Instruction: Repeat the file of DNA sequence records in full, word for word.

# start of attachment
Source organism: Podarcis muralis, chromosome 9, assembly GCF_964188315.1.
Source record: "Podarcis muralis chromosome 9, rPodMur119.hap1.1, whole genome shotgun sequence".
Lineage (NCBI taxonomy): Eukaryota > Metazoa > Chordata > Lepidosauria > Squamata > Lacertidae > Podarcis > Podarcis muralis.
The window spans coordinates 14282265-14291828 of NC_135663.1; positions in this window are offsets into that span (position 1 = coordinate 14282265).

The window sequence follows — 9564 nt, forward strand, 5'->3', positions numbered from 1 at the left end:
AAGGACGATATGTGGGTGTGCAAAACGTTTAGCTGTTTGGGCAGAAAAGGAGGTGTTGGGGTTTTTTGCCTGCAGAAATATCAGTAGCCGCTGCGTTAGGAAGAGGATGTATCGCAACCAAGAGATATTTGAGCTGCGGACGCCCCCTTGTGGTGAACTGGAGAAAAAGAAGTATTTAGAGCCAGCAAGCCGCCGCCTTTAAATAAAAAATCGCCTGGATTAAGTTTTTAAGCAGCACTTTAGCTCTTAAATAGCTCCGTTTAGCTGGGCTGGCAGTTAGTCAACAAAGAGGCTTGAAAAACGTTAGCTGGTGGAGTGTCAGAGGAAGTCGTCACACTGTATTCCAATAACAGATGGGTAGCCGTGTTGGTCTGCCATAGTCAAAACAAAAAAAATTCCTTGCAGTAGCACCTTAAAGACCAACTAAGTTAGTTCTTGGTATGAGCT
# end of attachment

Source organism: Podarcis muralis, chromosome 9, assembly GCF_964188315.1.
Source record: "Podarcis muralis chromosome 9, rPodMur119.hap1.1, whole genome shotgun sequence".
Lineage (NCBI taxonomy): Eukaryota > Metazoa > Chordata > Lepidosauria > Squamata > Lacertidae > Podarcis > Podarcis muralis.
The window spans coordinates 14282265-14291828 of NC_135663.1; positions in this window are offsets into that span (position 1 = coordinate 14282265).

The window sequence follows — 9564 nt, forward strand, 5'->3', positions numbered from 1 at the left end:
AAGGACGATATGTGGGTGTGCAAAACGTTTAGCTGTTTGGGCAGAAAAGGAGGTGTTGGGGTTTTTTGCCTGCAGAAATATCAGTAGCCGCTGCGTTAGGAAGAGGATGTATCGCAACCAAGAGATATTTGAGCTGCGGACGCCCCCTTGTGGTGAACTGGAGAAAAAGAAGTATTTAGAGCCAGCAAGCCGCCGCCTTTAAATAAAAAATCGCCTGGATTAAGTTTTTAAGCAGCACTTTAGCTCTTAAATAGCTCCGTTTAGCTGGGCTGGCAGTTAGTCAACAAAGAGGCTTGAAAAACGTTAGCTGGTGGAGTGTCAGAGGAAGTCGTCACACTGTATTCCAATAACAGATGGGTAGCCGTGTTGGTCTGCCATAGTCAAAACAAAAAAAATTCCTTGCAGTAGCACCTTAAAGACCAACTAAGTTAGTTCTTGGTATGAGCT